On Saturday 15 November 2017 Studio la Città will be opening the show The Misfits, curated by Marco Meneguzzo, with works by Riccardo Camoni, Stefano Cattaneo, Mauro Folci, Igino Legnaghi, David Leverett, Paolo Patelli, and Richard Smith.

The title of this group show is taken from the famous 1961 film by John Huston, starring Clark Gable, Montgomery Clift, and Marilyn Monroe who played the parts of three anti-conformists. In the Italian translation of the film it is called Gli spostati, The Maladjusted. Meneguzzo considered The Misfits […] as a title that would be just right for a show like this, it was an urge that was resistant to every long countercheck, the first of which, of course, was to associate these artists with the definition “maladjusted”. “Spostati”, though, is only one of the possible translations of “misfits”, and in fact when the film was released in European cinemas, the title in various languages showed the most varied nuances which could give rise to very interesting and subtle interpretations […]. In Danish the title is De frigjorte or The Free! […]. So, Meneguzzo continues, “the misfits” are in fact “losers” with respect to society, from which they escape, but heroes in the eyes of those of us who watch it, of those of us who know what is passing through the mind of these people, of those of us who come into contact with that single individual, but without the inevitable labels imposed by society […].

The aim of the exhibition is to show the works of artists who, between the 1970s and 1990s, worked with the gallery and, together with the gallery, were to be seen in that period in such international art fairs as Cologne, Düsseldorf, Basel, Paris, Madrid, and Stockholm. Due to their great quality, the works by these artists were extremely successful both with critics and the market; they were shown in prestigious galleries exclusively as a result of their poetical qualities. Ahead of their time, in their completely anti-conformist introspection they were always extremely difficult to pigeonhole by trends, fashions, or schools; but for various reasons, at a certain point each of the followed his own path.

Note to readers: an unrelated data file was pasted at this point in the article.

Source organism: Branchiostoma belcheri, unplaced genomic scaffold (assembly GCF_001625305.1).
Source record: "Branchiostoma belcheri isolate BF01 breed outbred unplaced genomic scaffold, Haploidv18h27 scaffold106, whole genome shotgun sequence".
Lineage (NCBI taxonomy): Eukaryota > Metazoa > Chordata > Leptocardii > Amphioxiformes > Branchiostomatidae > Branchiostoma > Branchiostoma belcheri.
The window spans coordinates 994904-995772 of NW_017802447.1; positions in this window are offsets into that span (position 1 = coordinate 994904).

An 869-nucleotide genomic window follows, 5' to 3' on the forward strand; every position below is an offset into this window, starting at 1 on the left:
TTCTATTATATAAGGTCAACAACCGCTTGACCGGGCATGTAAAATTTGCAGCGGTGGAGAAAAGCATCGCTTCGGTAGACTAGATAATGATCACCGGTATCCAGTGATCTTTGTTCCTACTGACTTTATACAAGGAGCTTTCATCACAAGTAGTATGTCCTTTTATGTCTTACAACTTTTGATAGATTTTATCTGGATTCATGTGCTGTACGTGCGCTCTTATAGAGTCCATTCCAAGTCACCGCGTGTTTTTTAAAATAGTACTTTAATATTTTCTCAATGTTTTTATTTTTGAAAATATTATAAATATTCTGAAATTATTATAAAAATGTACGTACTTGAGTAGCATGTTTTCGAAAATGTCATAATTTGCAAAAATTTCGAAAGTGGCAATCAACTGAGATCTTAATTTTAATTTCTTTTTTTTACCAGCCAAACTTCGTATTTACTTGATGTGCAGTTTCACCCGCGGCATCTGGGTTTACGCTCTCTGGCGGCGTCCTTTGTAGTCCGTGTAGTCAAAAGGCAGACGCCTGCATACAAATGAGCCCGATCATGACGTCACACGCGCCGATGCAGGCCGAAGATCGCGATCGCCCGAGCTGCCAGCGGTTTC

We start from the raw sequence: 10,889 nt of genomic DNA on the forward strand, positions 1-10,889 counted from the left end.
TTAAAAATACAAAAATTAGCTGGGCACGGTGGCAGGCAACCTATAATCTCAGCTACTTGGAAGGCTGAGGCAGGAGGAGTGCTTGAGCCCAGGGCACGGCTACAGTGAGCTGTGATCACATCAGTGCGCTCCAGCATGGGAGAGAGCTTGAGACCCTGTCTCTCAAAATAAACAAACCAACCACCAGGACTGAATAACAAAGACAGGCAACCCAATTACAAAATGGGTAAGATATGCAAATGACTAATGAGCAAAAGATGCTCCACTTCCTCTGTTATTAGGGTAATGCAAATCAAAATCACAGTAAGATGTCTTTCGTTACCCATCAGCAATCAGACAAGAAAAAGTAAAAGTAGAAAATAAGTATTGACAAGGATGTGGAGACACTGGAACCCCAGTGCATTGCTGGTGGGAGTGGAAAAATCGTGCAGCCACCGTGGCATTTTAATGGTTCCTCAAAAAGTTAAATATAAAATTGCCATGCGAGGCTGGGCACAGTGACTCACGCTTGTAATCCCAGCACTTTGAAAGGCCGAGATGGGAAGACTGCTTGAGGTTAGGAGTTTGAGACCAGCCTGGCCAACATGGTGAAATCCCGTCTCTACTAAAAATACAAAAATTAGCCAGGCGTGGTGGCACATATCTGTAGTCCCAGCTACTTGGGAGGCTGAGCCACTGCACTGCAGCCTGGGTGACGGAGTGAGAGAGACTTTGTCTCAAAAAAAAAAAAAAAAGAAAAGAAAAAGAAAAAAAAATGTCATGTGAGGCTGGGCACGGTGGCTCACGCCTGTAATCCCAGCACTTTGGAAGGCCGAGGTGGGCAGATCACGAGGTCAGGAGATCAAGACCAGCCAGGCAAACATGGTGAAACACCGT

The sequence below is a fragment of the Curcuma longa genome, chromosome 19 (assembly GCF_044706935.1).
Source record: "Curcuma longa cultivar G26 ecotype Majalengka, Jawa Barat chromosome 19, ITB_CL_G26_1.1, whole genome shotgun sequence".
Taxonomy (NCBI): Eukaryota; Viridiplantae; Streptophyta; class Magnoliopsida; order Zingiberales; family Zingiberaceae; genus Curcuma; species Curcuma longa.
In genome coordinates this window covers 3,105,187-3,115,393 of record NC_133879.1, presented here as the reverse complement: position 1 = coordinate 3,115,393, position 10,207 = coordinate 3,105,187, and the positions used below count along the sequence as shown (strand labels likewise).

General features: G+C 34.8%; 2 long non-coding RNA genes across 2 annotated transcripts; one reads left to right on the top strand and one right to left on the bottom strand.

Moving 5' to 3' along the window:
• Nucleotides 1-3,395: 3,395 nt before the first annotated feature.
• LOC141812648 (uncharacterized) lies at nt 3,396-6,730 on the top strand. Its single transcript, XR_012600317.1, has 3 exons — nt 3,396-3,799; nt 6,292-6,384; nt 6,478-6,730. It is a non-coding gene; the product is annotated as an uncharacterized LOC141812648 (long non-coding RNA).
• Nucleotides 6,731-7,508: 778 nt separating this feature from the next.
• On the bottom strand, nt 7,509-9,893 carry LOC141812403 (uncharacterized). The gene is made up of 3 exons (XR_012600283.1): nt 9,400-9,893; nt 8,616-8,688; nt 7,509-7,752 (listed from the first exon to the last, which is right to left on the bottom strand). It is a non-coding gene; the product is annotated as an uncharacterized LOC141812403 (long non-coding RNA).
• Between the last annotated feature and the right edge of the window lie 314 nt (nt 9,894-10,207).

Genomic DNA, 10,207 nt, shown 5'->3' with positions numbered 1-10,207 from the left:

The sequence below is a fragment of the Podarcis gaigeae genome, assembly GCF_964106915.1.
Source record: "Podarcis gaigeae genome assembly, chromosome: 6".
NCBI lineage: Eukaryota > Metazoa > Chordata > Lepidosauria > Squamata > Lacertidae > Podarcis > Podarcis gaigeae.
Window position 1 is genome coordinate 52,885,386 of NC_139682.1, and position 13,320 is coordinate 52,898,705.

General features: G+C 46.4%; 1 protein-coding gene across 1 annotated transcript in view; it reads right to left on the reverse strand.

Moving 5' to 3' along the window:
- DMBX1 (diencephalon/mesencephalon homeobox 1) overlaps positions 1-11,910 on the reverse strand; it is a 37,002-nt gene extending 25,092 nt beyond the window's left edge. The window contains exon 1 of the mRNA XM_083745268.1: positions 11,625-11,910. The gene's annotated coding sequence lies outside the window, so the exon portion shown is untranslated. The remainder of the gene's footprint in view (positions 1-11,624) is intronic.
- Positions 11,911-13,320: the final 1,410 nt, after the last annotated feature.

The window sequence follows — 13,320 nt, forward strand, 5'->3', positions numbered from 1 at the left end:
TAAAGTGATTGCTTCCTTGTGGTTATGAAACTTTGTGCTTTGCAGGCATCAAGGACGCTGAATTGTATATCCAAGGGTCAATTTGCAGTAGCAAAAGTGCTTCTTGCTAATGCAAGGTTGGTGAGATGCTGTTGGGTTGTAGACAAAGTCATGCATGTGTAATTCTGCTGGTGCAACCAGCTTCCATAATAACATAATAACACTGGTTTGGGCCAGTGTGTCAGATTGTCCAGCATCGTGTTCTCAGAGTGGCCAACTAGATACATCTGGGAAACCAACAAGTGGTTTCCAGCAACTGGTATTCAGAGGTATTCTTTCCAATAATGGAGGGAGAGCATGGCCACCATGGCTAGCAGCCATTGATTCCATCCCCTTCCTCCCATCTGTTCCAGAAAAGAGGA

As Meneguzzo explains, these artists were characterized by […] “one” moment of being at an oblique angle to the “spirit of the times”, and this indicates their capacity, not only to follow a language, but to produce it when it has matured: they are, in other words, actors working in their own expressive time. However, this obliquity lasted only a short time, an all too short time for it to be consolidated as something fully pertinent to a historical moment, too short for these names to be deposited in the imagination of the vast and consolidated art system […].

Without making the usual accusation turned against contemporary art, in other words that it is remorselessly tied to the current art market, Meneguzzo recognizes that often […] the work is detached from its author and that it travels alone, it speaks autonomously, like a child who has become an adult; but it is also true that at times the sins of the fathers fall on their children, even if the categories they belong to are quite different – the fathers are people, the works objects – and in art this is even more true because the fathers – the artists – have the same close proprietorial relationship with their children – the works – and often they determine their destiny. This is as though to say that even with regard to the works themselves we might be dealing with a “question of character”, because they frequently have the character of the artist – the character, not only linguistic intelligence, expressive ability, and all those elements that belong as a whole to language. And a “petulant” or “difficult” character , or even simply an “independent”, “free”, “uncompromising” (here are the misfits!) one, coincides with a work that is equally difficult to categorise, one that has “no fixed abode”. And in the West nomads are not liked by anyone… […].

On show are large-scale works that belong to the collection of Studio la Città.